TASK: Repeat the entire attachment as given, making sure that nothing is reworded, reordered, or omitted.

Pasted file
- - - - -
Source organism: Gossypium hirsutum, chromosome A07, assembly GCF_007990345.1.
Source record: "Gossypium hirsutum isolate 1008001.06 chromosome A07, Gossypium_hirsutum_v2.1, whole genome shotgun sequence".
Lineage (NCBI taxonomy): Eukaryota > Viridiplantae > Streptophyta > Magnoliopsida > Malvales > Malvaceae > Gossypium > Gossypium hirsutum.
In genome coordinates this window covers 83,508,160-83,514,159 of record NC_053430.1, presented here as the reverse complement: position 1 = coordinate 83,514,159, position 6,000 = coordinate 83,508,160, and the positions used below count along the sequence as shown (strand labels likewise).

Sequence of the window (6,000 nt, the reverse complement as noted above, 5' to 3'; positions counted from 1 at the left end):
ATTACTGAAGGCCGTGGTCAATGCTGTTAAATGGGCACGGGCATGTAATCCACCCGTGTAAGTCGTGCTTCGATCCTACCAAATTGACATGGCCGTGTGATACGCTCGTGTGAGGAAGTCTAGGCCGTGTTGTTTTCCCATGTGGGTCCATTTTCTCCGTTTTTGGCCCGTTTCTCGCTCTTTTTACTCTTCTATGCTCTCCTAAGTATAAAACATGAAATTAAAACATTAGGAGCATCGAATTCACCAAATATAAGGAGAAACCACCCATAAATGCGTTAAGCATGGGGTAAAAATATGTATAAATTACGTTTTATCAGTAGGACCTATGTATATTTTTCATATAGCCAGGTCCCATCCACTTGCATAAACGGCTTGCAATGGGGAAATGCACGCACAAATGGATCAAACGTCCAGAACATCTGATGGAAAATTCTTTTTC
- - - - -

Source organism: Gossypium hirsutum, chromosome A07, assembly GCF_007990345.1.
Source record: "Gossypium hirsutum isolate 1008001.06 chromosome A07, Gossypium_hirsutum_v2.1, whole genome shotgun sequence".
Lineage (NCBI taxonomy): Eukaryota > Viridiplantae > Streptophyta > Magnoliopsida > Malvales > Malvaceae > Gossypium > Gossypium hirsutum.
In genome coordinates this window covers 83,508,160-83,514,159 of record NC_053430.1, presented here as the reverse complement: position 1 = coordinate 83,514,159, position 6,000 = coordinate 83,508,160, and the positions used below count along the sequence as shown (strand labels likewise).

Sequence of the window (6,000 nt, the reverse complement as noted above, 5' to 3'; positions counted from 1 at the left end):
ATTACTGAAGGCCGTGGTCAATGCTGTTAAATGGGCACGGGCATGTAATCCACCCGTGTAAGTCGTGCTTCGATCCTACCAAATTGACATGGCCGTGTGATACGCTCGTGTGAGGAAGTCTAGGCCGTGTTGTTTTCCCATGTGGGTCCATTTTCTCCGTTTTTGGCCCGTTTCTCGCTCTTTTTACTCTTCTATGCTCTCCTAAGTATAAAACATGAAATTAAAACATTAGGAGCATCGAATTCACCAAATATAAGGAGAAACCACCCATAAATGCGTTAAGCATGGGGTAAAAATATGTATAAATTACGTTTTATCAGTAGGACCTATGTATATTTTTCATATAGCCAGGTCCCATCCACTTGCATAAACGGCTTGCAATGGGGAAATGCACGCACAAATGGATCAAACGTCCAGAACATCTGATGGAAAATTCTTTTTC